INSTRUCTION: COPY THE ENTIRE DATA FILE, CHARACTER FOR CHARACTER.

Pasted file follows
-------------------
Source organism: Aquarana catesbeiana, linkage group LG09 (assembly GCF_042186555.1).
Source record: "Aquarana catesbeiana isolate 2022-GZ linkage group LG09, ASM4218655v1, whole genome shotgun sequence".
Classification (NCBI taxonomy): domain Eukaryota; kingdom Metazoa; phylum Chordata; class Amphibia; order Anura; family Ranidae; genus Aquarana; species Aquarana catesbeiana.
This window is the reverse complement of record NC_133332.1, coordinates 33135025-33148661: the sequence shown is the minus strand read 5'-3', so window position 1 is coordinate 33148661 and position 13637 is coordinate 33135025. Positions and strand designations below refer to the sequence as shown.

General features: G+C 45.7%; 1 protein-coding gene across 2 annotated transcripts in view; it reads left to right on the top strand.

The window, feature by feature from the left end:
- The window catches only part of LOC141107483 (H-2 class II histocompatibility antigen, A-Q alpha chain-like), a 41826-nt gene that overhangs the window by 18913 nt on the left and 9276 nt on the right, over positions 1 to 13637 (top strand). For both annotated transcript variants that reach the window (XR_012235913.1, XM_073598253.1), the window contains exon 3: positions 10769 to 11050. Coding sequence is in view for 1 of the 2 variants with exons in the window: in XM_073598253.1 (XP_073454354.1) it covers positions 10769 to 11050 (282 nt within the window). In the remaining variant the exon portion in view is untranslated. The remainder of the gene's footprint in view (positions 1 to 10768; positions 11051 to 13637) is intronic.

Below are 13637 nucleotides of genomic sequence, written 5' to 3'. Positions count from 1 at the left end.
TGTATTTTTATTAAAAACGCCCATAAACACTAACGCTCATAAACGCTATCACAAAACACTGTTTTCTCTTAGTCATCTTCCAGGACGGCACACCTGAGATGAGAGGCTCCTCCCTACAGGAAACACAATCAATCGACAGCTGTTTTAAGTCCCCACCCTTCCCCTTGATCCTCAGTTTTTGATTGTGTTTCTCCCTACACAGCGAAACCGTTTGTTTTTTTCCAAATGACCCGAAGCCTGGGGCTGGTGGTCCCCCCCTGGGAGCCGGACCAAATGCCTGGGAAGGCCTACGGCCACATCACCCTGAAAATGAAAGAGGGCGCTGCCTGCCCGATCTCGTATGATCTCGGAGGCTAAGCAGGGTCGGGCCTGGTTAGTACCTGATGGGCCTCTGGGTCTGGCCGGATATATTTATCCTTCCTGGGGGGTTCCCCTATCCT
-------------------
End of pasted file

Source organism: Aquarana catesbeiana, linkage group LG09 (assembly GCF_042186555.1).
Source record: "Aquarana catesbeiana isolate 2022-GZ linkage group LG09, ASM4218655v1, whole genome shotgun sequence".
Classification (NCBI taxonomy): domain Eukaryota; kingdom Metazoa; phylum Chordata; class Amphibia; order Anura; family Ranidae; genus Aquarana; species Aquarana catesbeiana.
This window is the reverse complement of record NC_133332.1, coordinates 33135025-33148661: the sequence shown is the minus strand read 5'-3', so window position 1 is coordinate 33148661 and position 13637 is coordinate 33135025. Positions and strand designations below refer to the sequence as shown.

General features: G+C 45.7%; 1 protein-coding gene across 2 annotated transcripts in view; it reads left to right on the top strand.

The window, feature by feature from the left end:
- The window catches only part of LOC141107483 (H-2 class II histocompatibility antigen, A-Q alpha chain-like), a 41826-nt gene that overhangs the window by 18913 nt on the left and 9276 nt on the right, over positions 1 to 13637 (top strand). For both annotated transcript variants that reach the window (XR_012235913.1, XM_073598253.1), the window contains exon 3: positions 10769 to 11050. Coding sequence is in view for 1 of the 2 variants with exons in the window: in XM_073598253.1 (XP_073454354.1) it covers positions 10769 to 11050 (282 nt within the window). In the remaining variant the exon portion in view is untranslated. The remainder of the gene's footprint in view (positions 1 to 10768; positions 11051 to 13637) is intronic.

Below are 13637 nucleotides of genomic sequence, written 5' to 3'. Positions count from 1 at the left end.
TGTATTTTTATTAAAAACGCCCATAAACACTAACGCTCATAAACGCTATCACAAAACACTGTTTTCTCTTAGTCATCTTCCAGGACGGCACACCTGAGATGAGAGGCTCCTCCCTACAGGAAACACAATCAATCGACAGCTGTTTTAAGTCCCCACCCTTCCCCTTGATCCTCAGTTTTTGATTGTGTTTCTCCCTACACAGCGAAACCGTTTGTTTTTTTCCAAATGACCCGAAGCCTGGGGCTGGTGGTCCCCCCCTGGGAGCCGGACCAAATGCCTGGGAAGGCCTACGGCCACATCACCCTGAAAATGAAAGAGGGCGCTGCCTGCCCGATCTCGTATGATCTCGGAGGCTAAGCAGGGTCGGGCCTGGTTAGTACCTGATGGGCCTCTGGGTCTGGCCGGATATATTTATCCTTCCTGGGGGGTTCCCCTATCCT